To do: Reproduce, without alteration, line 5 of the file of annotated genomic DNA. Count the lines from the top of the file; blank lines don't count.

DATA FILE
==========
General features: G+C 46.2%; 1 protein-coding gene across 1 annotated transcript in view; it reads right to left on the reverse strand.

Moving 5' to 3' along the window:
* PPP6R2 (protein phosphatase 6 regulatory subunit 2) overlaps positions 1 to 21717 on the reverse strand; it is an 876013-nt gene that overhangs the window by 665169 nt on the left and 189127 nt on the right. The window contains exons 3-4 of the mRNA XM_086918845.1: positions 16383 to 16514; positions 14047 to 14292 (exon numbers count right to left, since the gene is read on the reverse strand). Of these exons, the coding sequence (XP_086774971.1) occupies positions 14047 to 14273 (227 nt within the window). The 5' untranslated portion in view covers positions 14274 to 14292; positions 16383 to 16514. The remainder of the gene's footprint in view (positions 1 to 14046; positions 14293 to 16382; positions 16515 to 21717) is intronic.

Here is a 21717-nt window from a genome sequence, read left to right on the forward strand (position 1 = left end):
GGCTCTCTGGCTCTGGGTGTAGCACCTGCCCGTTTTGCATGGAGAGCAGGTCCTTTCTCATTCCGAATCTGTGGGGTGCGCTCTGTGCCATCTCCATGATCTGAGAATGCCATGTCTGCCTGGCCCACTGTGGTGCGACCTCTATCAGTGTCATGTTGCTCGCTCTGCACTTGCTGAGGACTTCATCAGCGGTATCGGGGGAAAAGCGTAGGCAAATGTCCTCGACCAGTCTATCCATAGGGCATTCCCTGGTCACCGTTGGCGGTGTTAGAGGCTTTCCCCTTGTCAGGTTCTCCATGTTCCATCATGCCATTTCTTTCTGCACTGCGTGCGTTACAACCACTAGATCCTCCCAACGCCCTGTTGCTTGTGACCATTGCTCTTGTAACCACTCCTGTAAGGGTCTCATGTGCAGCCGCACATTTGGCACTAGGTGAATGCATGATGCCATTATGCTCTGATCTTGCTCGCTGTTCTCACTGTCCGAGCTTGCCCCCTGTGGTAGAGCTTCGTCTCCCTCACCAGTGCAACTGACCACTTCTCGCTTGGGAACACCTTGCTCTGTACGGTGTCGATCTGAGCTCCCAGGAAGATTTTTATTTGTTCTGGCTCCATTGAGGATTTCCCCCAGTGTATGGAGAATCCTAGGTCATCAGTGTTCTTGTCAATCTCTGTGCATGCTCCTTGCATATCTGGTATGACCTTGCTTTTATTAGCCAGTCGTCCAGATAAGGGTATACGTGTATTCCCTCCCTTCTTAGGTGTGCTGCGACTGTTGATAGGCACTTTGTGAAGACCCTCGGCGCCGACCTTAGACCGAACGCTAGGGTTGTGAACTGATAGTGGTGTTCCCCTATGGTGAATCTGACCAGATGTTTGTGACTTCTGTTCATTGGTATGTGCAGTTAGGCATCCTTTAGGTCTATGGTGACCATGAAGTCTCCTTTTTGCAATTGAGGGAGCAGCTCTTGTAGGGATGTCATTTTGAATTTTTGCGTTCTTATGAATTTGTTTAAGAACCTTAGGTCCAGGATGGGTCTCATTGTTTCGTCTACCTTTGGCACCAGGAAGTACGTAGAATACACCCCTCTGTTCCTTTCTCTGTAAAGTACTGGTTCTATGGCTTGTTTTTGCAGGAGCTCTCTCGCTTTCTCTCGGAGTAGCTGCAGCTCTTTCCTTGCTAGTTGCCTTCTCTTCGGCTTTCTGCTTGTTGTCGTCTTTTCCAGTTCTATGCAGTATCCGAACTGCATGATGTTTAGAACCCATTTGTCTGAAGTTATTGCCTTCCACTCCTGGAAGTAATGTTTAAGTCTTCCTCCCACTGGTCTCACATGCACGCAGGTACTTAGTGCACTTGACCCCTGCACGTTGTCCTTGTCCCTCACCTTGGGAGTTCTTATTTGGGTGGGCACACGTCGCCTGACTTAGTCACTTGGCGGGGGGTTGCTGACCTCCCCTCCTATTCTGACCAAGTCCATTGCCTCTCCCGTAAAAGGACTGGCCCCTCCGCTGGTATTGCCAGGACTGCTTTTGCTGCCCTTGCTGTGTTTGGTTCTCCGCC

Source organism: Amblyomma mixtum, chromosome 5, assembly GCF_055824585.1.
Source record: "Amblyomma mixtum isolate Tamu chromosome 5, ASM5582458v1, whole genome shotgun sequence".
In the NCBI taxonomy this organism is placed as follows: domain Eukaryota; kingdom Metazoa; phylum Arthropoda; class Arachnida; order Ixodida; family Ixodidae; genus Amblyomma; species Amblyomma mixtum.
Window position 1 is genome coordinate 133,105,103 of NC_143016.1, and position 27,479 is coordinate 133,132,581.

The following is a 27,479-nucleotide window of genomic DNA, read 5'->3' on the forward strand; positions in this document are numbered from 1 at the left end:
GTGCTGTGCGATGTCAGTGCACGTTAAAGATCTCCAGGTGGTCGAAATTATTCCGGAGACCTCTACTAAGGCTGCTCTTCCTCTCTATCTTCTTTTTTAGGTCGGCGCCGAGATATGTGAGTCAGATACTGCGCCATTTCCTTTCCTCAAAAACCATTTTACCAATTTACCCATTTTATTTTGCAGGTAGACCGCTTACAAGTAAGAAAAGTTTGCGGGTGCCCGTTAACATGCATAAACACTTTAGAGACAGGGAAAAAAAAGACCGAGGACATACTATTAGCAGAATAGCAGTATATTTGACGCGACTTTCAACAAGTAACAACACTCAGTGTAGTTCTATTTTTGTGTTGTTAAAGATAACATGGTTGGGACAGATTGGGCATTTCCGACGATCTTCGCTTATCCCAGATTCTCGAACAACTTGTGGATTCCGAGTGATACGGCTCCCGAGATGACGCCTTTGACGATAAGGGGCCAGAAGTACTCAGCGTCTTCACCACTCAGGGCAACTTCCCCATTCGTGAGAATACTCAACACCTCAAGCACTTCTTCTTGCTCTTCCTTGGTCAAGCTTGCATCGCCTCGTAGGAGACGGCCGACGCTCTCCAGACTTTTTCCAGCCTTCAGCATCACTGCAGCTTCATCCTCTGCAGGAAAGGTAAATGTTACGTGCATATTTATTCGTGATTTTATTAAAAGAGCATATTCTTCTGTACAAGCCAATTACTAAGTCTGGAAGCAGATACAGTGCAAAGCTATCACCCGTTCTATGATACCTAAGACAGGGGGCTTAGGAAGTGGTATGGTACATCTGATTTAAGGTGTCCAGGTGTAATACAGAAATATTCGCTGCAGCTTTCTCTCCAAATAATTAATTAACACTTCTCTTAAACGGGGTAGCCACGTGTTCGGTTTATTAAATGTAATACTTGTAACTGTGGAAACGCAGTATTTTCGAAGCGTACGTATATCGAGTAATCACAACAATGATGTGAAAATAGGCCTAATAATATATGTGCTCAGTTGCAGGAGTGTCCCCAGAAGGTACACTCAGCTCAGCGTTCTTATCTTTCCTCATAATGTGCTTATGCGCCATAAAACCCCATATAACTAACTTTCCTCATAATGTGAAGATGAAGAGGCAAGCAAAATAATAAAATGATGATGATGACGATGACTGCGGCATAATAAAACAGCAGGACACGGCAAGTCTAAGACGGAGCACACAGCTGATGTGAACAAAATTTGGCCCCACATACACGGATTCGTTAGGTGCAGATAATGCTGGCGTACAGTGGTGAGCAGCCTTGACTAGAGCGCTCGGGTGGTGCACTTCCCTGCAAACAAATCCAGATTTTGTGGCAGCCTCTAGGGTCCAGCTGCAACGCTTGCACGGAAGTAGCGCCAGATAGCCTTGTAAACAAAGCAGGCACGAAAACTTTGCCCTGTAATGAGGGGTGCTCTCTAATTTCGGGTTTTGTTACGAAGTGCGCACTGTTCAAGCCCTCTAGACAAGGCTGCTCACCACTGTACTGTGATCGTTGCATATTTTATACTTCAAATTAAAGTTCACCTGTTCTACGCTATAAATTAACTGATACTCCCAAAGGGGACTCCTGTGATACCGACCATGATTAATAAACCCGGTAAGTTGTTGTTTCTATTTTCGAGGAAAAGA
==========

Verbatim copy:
GGCTCTCTGGCTCTGGGTGTAGCACCTGCCCGTTTTGCATGGAGAGCAGGTCCTTTCTCATTCCGAATCTGTGGGGTGCGCTCTGTGCCATCTCCATGATCTGAGAATGCCATGTCTGCCTGGCCCACTGTGGTGCGACCTCTATCAGTGTCATGTTGCTCGCTCTGCACTTGCTGAGGACTTCATCAGCGGTATCGGGGGAAAAGCGTAGGCAAATGTCCTCGACCAGTCTATCCATAGGGCATTCCCTGGTCACCGTTGGCGGTGTTAGAGGCTTTCCCCTTGTCAGGTTCTCCATGTTCCATCATGCCATTTCTTTCTGCACTGCGTGCGTTACAACCACTAGATCCTCCCAACGCCCTGTTGCTTGTGACCATTGCTCTTGTAACCACTCCTGTAAGGGTCTCATGTGCAGCCGCACATTTGGCACTAGGTGAATGCATGATGCCATTATGCTCTGATCTTGCTCGCTGTTCTCACTGTCCGAGCTTGCCCCCTGTGGTAGAGCTTCGTCTCCCTCACCAGTGCAACTGACCACTTCTCGCTTGGGAACACCTTGCTCTGTACGGTGTCGATCTGAGCTCCCAGGAAGATTTTTATTTGTTCTGGCTCCATTGAGGATTTCCCCCAGTGTATGGAGAATCCTAGGTCATCAGTGTTCTTGTCAATCTCTGTGCATGCTCCTTGCATATCTGGTATGACCTTGCTTTTATTAGCCAGTCGTCCAGATAAGGGTATACGTGTATTCCCTCCCTTCTTAGGTGTGCTGCGACTGTTGATAGGCACTTTGTGAAGACCCTCGGCGCCGACCTTAGACCGAACGCTAGGGTTGTGAACTGATAGTGGTGTTCCCCTATGGTGAATCTGACCAGATGTTTGTGACTTCTGTTCATTGGTATGTGCAGTTAGGCATCCTTTAGGTCTATGGTGACCATGAAGTCTCCTTTTTGCAATTGAGGGAGCAGCTCTTGTAGGGATGTCATTTTGAATTTTTGCGTTCTTATGAATTTGTTTAAGAACCTTAGGTCCAGGATGGGTCTCATTGTTTCGTCTACCTTTGGCACCAGGAAGTACGTAGAATACACCCCTCTGTTCCTTTCTCTGTAAAGTACTGGTTCTATGGCTTGTTTTTGCAGGAGCTCTCTCGCTTTCTCTCGGAGTAGCTGCAGCTCTTTCCTTGCTAGTTGCCTTCTCTTCGGCTTTCTGCTTGTTGTCGTCTTTTCCAGTTCTATGCAGTATCCGAACTGCATGATGTTTAGAACCCATTTGTCTGAAGTTATTGCCTTCCACTCCTGGAAGTAATGTTTAAGTCTTCCTCCCACTGGTCTCACATGCACGCAGGTACTTAGTGCACTTGACCCCTGCACGTTGTCCTTGTCCCTCACCTTGGGAGTTCTTATTTGGGTGGGCACACGTCGCCTGACTTAGTCACTTGGCGGGGGGTTGCTGACCTCCCCTCCTATTCTGACCAAGTCCATTGCCTCTCCCGTAAAAGGACTGGCCCCTCCGCTGGTATTGCCAGGACTGCTTTTGCTGCCCTTGCTGTGTTTGGTTCTCCGCC